Royal Canadian Mint

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BOREAL BALSAM POPLAR Forest Of Canada Silver Coin 20$ Canada 2015


Fourth issue in this exciting series that explores the diversity and beauty of Canada’s forests. A stunning visual essay on Canadian flora! An original gift for nature lovers and tree-appreciators across Canada from coast to coast who are proud of the great Boreal forest that defines their nation by braving the harsh environment of the North.

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Boreal Balsam Poplar
Populus balsamifera, commonly called balsam poplar, bam, bamtree, eastern balsam poplar, hackmatack, tacamahac poplar tacamahaca, is a tree species in the balsam poplar species group in the poplar genus, Populus. The genus name Populus is from the Latin for poplar, and the specific epithet balsamifera from Latin for "balsam-bearing". Other common names for the species include heartleaf balsam poplar, and Ontario balsam poplar. The black cottonwood, Populus trichocarpa, is sometimes considered a subspecies of P. balsamifera and may lend its common name to this species, although the black poplars and cottonwoods of Populus sect. Aigeiros are not closely related.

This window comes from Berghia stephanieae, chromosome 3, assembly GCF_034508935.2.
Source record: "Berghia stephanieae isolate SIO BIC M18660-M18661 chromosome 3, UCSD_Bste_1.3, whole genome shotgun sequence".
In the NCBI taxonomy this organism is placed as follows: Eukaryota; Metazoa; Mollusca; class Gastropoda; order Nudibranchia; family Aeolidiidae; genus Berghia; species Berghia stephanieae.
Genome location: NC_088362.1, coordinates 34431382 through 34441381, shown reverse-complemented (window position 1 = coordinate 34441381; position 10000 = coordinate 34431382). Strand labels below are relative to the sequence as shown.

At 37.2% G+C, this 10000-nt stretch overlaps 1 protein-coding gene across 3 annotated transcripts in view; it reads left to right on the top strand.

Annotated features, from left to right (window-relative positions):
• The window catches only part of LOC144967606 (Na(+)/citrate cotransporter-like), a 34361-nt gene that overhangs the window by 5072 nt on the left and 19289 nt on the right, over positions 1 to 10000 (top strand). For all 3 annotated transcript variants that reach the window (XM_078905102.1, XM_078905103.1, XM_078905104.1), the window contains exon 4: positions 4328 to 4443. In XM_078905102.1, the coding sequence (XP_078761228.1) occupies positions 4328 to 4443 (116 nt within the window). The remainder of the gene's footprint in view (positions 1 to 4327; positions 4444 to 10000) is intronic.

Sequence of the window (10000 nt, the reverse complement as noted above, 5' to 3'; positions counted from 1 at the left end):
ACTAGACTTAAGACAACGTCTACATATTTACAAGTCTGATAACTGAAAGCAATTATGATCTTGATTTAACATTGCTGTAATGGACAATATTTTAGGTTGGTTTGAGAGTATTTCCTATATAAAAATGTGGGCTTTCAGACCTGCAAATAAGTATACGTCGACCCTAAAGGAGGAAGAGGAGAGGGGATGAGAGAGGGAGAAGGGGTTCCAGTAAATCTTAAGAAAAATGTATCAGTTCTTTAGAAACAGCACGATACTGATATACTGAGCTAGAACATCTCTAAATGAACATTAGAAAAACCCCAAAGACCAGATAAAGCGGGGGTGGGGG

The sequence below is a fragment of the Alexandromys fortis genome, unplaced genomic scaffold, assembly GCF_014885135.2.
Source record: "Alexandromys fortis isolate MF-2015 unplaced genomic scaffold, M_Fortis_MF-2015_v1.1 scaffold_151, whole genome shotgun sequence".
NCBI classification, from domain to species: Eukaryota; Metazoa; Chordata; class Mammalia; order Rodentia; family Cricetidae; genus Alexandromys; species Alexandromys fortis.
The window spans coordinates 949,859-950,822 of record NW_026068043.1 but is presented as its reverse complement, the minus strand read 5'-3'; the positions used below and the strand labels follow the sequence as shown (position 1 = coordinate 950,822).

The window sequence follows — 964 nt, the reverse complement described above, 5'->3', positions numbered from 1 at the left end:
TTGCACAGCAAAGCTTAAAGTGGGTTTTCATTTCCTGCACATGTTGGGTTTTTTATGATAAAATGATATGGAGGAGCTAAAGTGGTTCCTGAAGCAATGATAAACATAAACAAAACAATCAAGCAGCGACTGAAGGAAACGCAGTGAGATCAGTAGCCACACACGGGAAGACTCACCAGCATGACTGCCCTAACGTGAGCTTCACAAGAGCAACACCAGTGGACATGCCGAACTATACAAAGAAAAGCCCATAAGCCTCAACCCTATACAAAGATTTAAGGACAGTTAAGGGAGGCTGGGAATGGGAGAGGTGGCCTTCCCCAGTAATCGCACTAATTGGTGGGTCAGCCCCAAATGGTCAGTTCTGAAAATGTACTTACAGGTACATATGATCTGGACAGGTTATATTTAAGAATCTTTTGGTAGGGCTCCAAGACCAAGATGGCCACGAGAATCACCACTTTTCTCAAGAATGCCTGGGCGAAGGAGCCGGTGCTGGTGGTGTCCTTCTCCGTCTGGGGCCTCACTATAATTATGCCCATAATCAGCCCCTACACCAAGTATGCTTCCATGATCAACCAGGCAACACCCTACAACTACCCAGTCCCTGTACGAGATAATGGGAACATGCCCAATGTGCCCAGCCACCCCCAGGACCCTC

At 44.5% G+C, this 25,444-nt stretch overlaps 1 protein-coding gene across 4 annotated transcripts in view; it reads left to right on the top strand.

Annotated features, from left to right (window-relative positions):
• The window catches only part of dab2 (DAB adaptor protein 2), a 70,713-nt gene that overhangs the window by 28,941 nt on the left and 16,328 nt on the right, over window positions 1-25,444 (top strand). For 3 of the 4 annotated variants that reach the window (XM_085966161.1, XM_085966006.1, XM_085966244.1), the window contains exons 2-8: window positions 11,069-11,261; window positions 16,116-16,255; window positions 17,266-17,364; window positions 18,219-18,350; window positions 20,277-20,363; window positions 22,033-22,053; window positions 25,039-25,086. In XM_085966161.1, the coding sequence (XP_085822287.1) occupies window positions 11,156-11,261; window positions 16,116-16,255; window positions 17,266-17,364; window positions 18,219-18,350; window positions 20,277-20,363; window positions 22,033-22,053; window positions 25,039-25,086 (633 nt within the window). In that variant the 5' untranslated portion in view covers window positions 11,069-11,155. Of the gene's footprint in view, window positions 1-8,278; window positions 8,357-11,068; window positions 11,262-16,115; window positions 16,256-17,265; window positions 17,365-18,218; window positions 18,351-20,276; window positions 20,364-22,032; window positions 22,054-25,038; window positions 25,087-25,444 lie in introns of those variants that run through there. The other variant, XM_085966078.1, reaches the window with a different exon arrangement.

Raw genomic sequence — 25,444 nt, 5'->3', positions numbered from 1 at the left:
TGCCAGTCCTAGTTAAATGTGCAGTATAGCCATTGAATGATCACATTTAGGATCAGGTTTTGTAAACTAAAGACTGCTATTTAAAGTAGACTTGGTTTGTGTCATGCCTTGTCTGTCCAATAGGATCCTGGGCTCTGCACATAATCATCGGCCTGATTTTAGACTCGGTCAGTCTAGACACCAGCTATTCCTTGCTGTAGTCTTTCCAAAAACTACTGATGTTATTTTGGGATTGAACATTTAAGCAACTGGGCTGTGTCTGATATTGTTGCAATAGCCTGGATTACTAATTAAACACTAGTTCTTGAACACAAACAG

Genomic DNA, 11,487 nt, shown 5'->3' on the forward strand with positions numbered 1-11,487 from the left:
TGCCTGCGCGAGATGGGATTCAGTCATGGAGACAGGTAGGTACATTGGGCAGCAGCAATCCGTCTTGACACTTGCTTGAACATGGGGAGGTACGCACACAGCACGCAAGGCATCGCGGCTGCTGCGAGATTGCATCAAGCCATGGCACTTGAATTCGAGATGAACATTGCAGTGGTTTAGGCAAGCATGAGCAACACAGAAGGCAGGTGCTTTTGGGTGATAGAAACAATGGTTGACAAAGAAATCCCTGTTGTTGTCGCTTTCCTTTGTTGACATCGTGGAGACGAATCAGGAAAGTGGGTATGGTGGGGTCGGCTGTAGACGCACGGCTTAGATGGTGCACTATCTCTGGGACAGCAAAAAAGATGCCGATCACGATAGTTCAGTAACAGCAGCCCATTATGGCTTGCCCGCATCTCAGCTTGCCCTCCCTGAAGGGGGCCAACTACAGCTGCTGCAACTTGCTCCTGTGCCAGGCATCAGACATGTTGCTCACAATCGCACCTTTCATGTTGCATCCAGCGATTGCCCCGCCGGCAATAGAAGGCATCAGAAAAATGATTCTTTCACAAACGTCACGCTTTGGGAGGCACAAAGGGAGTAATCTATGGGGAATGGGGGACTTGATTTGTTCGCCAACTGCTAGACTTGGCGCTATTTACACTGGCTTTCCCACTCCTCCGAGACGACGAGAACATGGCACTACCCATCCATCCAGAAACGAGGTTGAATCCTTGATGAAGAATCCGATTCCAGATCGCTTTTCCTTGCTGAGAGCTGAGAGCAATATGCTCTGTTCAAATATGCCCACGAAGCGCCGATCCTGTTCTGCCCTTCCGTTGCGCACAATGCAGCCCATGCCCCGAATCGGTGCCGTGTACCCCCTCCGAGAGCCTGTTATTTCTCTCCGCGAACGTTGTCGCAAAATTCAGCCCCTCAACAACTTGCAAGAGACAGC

Populus balsamifera is the northernmost American hardwood, growing transcontinentally on boreal and montane upland and flood plain sites, and attaining its best development on flood plains. It is a hardy, fast-growing tree which is generally short lived, but some trees as old as 200 years have been found.

  • CountryCanada
  • Year2015
  • Face Value20 Dollars
  • MetalSilver
  • Fineness (purity)999/1000
  • Weight (g)31.39
  • Diameter (mm)38
  • QualityProof
  • Mintage (pcs)8.500
  • Certificate (COA)Yes
  • Presentation case (box)Yes

The reverse design by Canadian artist Margaret Best features the mountainous western reach of the boreal forest with a Balsam Poplar in the foreground growing in its preferred habitat—an open space near water. Only a single branch is visible in this design, and it is beautifully crafted in colour to highlight the textural qualities of the tree’s bark, its emerging springtime buds and the delicate colouration of its red catkins. These drooping, cylinder-shaped flower clusters are designed for cross-pollination. Male flowers are red while female flowers are yellow, much larger, and grow on separate trees.